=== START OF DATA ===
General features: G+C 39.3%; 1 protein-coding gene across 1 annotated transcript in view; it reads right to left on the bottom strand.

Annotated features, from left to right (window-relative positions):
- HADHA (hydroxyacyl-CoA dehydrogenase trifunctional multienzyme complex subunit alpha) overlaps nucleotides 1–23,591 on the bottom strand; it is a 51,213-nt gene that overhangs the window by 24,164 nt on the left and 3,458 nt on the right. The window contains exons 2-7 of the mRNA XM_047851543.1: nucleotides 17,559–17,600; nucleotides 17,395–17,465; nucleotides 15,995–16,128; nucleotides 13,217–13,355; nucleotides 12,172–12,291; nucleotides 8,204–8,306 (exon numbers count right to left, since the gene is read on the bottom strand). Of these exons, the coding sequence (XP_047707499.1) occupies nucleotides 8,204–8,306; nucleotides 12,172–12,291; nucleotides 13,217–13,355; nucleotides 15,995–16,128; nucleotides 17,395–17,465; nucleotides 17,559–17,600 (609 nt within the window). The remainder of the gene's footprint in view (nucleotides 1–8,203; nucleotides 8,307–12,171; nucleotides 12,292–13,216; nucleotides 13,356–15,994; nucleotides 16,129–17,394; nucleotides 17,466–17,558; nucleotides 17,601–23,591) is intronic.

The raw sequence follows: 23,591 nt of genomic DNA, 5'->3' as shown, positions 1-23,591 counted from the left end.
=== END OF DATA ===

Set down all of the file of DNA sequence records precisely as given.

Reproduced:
General features: G+C 39.3%; 1 protein-coding gene across 1 annotated transcript in view; it reads right to left on the bottom strand.

Annotated features, from left to right (window-relative positions):
- HADHA (hydroxyacyl-CoA dehydrogenase trifunctional multienzyme complex subunit alpha) overlaps nucleotides 1–23,591 on the bottom strand; it is a 51,213-nt gene that overhangs the window by 24,164 nt on the left and 3,458 nt on the right. The window contains exons 2-7 of the mRNA XM_047851543.1: nucleotides 17,559–17,600; nucleotides 17,395–17,465; nucleotides 15,995–16,128; nucleotides 13,217–13,355; nucleotides 12,172–12,291; nucleotides 8,204–8,306 (exon numbers count right to left, since the gene is read on the bottom strand). Of these exons, the coding sequence (XP_047707499.1) occupies nucleotides 8,204–8,306; nucleotides 12,172–12,291; nucleotides 13,217–13,355; nucleotides 15,995–16,128; nucleotides 17,395–17,465; nucleotides 17,559–17,600 (609 nt within the window). The remainder of the gene's footprint in view (nucleotides 1–8,203; nucleotides 8,307–12,171; nucleotides 12,292–13,216; nucleotides 13,356–15,994; nucleotides 16,129–17,394; nucleotides 17,466–17,558; nucleotides 17,601–23,591) is intronic.

The raw sequence follows: 23,591 nt of genomic DNA, 5'->3' as shown, positions 1-23,591 counted from the left end.